Film Review: Darkest Day

Darkest Day

Many of us have dreamed of making our own film, but very few of us have the motivation or desire to just get on and do it. That is precisely what Dan Rickard did, taking a short unfinished student project and persistent. Ten years later, it eventually morphed and grew into a full feature length film: Darkest Day.

Dan (Rickard) wakes up on a beach with no memory of how he ended up there. He stumbles across a group of young people living together, and learns that a virus has afflicted half of the population, turning them into violent raging zombies. The other half have escaped to a safe zone, but the group seem fairly content surviving where they are, living off junk food and plenty of alcohol. Until the army appears, that is.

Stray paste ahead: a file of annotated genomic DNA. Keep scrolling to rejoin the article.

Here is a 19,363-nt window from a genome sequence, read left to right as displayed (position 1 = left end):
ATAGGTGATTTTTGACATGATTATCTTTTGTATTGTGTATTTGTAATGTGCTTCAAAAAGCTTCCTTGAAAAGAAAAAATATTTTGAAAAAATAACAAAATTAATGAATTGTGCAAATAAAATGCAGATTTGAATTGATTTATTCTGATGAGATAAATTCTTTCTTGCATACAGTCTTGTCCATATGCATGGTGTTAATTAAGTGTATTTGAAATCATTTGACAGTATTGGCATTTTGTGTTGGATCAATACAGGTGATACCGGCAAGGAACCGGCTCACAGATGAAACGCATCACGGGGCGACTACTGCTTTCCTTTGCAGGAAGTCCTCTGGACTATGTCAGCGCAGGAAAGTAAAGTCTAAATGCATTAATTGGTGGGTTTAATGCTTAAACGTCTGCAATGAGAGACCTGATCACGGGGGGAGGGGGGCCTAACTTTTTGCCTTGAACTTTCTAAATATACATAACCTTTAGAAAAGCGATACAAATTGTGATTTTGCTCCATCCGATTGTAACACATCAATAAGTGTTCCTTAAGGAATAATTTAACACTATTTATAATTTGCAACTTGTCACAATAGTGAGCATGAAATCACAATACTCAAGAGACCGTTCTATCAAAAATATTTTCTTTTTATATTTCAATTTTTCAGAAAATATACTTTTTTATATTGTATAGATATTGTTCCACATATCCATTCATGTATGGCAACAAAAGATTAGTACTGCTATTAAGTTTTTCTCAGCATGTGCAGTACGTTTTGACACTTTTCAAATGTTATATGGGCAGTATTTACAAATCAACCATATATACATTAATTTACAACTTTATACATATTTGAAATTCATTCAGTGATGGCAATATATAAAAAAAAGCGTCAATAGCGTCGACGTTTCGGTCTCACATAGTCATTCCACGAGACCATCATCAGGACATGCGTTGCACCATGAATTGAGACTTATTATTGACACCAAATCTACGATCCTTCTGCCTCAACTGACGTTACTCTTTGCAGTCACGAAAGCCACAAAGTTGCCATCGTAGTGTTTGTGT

Darkest Day cost barely nothing to make, relied on the hard work of a group of friends, and much of the dialogue was improvised, and in some ways it clearly shows. However, there’s so much good on show as well, including some brilliant camerawork, great locations, inspired use of effects and an unobtrusive soundtrack. Rickard utilises all the tricks he can to get round the budgetary constraints, and as a small indie film, I’ve seen a heck of a lot worse. You can tell how much hard work and dedication has gone into making Darkest Day, making it a fresh and distinct horror movie.

Darkest Day has limited cinema screenings and is released on DVD on May 25.

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